If Donald Trump hadn’t been elected president, “The L Word: Generation Q” might not exist.

In the years before the 2016 election, Ilene Chaiken, the Showtime drama’s co-creator, and a few of its lead actors had batted around the idea of reviving “The L Word.” But during that November night, as it became clear that Trump was going to win, what was once an amusing parlor game of “what if?” for Chaiken and star Jennifer Beals turned into a call to action. “We were texting one another,” Chaiken says, “with that kind of desperation that I think so many of our friends and colleagues probably were sharing in one way or another: We’ve got to do something!” 

The morning after the election, they decided what that “something” was: It was time for the show to return. “It’s not like we thought bringing back ‘The L Word’ was going to change the world,” Chaiken says. “But it made us feel like there’s still something in the world that’s meaningful.”

Beals, who, as the results came in, was getting ready to drive the next day to protest construction of the Dakota Access oil pipeline in Standing Rock, says: “There was an urgency. That’s why I feel like the show is more rebel yell than reboot, in a way.”

When “The L Word” premiered on Showtime in 2004, it showed lesbian characters as people simply living their lives — at the time, a radical act. Chaiken’s show not only rejected previous negative portrayals of lesbians in film and on television but presented its characters, who lived in affluent Los Angeles, as glittery and aspirational. “The L Word” was a wild, shimmery soap opera. Its characters had cool jobs, close friendships and tons of sex. Some entered into long-term partnerships (marriage was not yet an option) and had kids. A few of them died. 

And the show was always political. Along with NBC’s “Will & Grace,” “Queer as Folk” (also on Showtime) and reality series like “Queer Eye for the Straight Guy” (then on Bravo), MTV’s “The Real World” and CBS’ “Survivor,” “The L Word” was part of a pop culture wave that changed American perceptions of LGBTQ people, leading to the civil rights advancements achieved since.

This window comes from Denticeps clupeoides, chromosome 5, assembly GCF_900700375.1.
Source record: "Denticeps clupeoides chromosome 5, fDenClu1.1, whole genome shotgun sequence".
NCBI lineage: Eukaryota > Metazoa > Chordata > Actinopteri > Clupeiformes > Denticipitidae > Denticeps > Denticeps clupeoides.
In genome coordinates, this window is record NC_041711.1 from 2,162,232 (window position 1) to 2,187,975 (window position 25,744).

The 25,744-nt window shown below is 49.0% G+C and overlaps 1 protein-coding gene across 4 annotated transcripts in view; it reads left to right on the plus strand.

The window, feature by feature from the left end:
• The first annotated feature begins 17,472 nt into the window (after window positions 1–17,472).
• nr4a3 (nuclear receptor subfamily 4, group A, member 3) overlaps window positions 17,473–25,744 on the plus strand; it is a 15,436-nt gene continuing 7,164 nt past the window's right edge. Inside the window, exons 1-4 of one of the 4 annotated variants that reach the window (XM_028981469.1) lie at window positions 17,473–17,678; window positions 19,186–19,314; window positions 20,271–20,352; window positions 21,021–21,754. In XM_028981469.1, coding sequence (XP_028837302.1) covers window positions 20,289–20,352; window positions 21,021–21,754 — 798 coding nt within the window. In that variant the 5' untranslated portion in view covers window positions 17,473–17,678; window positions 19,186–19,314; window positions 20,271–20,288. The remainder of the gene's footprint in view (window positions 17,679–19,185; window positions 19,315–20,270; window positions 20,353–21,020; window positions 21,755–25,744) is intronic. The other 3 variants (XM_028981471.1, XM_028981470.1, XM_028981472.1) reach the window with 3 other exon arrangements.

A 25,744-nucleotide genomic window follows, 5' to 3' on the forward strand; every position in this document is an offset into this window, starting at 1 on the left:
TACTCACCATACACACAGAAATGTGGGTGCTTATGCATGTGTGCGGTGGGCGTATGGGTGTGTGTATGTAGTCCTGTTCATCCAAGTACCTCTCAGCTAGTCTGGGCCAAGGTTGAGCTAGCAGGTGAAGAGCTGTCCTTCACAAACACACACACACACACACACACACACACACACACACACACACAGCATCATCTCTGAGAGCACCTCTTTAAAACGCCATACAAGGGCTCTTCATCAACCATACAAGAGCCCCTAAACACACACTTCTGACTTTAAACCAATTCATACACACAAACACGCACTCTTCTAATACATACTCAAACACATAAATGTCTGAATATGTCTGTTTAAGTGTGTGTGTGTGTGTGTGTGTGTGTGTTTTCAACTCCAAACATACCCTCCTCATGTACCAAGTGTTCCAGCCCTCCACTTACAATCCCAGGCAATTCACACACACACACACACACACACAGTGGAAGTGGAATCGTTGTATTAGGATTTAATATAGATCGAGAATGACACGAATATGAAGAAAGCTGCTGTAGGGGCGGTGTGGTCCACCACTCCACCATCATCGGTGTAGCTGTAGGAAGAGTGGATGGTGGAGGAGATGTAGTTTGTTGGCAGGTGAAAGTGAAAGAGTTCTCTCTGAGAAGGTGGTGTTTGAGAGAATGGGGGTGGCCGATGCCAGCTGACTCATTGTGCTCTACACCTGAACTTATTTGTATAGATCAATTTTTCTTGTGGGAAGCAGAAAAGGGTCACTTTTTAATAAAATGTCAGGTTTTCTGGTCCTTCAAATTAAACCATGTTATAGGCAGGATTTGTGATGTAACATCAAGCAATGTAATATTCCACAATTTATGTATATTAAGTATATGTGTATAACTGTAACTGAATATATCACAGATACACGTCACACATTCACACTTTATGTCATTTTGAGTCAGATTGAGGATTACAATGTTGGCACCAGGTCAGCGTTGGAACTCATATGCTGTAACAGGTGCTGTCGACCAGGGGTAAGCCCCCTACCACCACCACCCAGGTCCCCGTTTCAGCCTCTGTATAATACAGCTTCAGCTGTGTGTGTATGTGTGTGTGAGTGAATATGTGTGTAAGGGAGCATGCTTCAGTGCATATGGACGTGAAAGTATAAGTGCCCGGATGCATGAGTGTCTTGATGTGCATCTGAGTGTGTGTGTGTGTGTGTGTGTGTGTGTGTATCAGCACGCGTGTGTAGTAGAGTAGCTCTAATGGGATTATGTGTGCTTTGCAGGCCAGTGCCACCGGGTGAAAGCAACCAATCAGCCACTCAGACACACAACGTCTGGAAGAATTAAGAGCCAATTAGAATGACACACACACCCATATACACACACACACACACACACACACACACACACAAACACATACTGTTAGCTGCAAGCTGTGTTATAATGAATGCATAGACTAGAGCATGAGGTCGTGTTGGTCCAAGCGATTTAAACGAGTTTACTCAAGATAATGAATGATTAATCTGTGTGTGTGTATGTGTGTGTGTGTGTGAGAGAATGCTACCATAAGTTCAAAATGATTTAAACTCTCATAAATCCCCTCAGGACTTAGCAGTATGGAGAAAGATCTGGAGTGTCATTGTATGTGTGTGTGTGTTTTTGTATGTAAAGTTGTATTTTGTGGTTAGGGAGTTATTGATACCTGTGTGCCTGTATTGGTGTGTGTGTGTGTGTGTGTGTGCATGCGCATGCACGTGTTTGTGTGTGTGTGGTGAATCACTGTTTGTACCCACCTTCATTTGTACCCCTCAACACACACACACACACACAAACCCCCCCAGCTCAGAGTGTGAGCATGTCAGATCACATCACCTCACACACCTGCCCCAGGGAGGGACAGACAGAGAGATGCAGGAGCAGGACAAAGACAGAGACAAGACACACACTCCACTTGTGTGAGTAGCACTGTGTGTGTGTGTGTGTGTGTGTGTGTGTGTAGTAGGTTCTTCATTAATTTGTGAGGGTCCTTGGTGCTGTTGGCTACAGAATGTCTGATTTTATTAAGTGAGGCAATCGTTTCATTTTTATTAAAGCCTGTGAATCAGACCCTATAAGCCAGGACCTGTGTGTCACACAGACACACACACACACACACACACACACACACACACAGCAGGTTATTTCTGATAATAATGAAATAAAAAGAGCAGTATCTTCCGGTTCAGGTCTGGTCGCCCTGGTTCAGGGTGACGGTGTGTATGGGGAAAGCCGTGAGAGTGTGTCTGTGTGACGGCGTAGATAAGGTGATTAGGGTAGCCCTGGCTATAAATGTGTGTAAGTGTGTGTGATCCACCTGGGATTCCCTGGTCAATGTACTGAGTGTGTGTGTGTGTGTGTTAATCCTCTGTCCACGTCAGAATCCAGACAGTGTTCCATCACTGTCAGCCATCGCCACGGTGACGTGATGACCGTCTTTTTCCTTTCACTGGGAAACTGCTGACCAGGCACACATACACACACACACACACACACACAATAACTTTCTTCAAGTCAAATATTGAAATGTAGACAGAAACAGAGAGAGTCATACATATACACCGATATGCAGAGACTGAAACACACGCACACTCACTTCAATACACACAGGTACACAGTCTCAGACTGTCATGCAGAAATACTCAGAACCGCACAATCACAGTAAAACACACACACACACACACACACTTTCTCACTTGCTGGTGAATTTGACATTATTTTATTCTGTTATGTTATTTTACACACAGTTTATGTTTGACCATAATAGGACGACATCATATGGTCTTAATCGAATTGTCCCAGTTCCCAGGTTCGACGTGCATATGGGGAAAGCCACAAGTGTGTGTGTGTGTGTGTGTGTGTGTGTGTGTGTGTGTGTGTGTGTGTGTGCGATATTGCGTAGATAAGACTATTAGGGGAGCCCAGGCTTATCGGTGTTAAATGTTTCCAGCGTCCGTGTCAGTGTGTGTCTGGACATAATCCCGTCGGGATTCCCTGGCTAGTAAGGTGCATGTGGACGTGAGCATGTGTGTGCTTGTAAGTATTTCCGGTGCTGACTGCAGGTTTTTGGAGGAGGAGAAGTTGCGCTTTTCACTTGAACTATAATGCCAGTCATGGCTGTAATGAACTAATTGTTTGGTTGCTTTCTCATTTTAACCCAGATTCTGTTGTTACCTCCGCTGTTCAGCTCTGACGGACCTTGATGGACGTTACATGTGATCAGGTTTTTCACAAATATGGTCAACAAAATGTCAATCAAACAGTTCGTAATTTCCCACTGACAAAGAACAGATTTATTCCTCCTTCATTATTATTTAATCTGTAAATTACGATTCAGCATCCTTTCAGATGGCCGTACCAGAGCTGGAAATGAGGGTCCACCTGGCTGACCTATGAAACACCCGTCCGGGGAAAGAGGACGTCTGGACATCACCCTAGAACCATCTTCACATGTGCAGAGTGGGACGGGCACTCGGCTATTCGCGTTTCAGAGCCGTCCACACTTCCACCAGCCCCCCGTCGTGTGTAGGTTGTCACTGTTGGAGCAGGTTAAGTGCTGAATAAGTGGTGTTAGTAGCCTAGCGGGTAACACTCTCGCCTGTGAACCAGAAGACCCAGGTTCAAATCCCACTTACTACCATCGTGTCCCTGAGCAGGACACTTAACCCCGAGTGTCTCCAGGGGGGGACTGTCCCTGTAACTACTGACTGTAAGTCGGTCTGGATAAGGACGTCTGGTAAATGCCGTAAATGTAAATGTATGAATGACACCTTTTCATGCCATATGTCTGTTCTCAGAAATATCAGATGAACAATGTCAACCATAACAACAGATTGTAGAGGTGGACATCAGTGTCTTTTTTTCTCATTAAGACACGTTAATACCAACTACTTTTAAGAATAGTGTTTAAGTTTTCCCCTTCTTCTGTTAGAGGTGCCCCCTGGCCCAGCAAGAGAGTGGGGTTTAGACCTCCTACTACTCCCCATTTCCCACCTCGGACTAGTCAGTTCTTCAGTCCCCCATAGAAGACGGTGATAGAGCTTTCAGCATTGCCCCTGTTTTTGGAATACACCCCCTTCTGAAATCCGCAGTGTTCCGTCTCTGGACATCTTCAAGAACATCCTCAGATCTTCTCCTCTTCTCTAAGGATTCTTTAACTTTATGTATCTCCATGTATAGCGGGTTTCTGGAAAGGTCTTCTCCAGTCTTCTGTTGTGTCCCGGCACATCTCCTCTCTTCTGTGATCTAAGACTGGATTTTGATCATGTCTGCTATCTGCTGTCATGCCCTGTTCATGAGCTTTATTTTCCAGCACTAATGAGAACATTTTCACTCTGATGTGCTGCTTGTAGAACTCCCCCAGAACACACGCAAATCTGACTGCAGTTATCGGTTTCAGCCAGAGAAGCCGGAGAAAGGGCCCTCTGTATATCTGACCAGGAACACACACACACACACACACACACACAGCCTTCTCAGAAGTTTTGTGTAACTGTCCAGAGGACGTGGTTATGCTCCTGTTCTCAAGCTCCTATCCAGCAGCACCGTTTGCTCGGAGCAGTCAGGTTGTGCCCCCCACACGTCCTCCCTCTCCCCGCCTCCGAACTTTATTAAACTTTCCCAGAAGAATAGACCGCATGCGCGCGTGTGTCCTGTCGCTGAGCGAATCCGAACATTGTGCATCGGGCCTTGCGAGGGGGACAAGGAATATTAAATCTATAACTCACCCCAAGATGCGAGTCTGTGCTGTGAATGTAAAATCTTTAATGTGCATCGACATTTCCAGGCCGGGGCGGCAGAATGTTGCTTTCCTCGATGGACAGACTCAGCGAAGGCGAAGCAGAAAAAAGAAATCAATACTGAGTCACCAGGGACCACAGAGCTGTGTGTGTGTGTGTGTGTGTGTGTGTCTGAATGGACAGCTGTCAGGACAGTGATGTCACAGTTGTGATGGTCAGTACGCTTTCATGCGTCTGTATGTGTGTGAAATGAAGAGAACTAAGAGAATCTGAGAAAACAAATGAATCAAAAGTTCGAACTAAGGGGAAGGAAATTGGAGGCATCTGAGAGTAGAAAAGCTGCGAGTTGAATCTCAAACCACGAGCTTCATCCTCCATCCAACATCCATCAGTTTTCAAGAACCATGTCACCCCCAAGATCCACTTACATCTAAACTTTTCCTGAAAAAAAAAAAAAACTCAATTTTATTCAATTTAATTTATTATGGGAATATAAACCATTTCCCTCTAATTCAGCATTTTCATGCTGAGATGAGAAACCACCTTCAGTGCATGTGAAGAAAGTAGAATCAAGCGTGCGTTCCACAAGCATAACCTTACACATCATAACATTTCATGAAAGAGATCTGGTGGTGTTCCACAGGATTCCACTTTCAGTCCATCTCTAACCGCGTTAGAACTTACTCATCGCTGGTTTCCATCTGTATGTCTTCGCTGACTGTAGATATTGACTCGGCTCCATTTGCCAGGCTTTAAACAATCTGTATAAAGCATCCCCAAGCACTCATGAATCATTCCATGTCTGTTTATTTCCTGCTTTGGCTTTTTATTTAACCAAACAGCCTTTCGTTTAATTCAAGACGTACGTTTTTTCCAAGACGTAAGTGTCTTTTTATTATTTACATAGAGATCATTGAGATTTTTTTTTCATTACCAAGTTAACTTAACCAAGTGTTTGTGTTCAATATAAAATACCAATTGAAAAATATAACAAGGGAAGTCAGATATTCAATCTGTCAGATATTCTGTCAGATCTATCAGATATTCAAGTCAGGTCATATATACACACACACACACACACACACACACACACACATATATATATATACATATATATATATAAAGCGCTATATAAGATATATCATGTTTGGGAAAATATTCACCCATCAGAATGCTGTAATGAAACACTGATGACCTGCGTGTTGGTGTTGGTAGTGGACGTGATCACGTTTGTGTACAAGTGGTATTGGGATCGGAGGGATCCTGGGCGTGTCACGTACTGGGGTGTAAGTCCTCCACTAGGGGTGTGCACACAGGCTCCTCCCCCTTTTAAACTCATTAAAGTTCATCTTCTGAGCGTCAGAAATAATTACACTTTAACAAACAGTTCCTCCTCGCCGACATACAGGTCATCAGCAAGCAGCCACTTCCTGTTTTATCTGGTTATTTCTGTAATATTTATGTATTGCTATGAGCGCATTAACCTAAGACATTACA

It was also popular with audiences, gay and straight, and ran on Showtime for six seasons. When “The L Word” ended in 2009, Chaiken — who went on to run “Empire” and is an executive producer of “The Handmaid’s Tale” — assumed a new generation of queer TV would take its place. “We all hoped and expected to see more LGBTQ content and, particularly in our case, more lesbian representation on television in the 10 years that folllowed,’” Chaiken says. “And it was disappointing, to say the least, that there wasn’t more.” (She thinks a meaningful shift is “just starting to happen,” citing The CW’s “lesbian superhero,” Batwoman, as emblematic of that change.)

Chaiken has remained close with Beals (who played the ambitious, Yale-educated Bette, whose strong desire for family was matched only by her inability to stay monogamous), Katherine Moennig (Shane, a hairstylist and Sapphic Casanova) and Leisha Hailey (Alice, a lovable, loyal ball of energy and an early podcaster). It was those three actors who — as they stared into the wasteland of queer content — began lobbying Chaiken to bring the show back. “In part, it was just because they missed it; they missed their characters,” she says. “But they also felt like there’s nothing else; there’s nothing filling this void.” She would put them off, saying, “I don’t want to get turned down. Let’s wait until it feels undeniable.”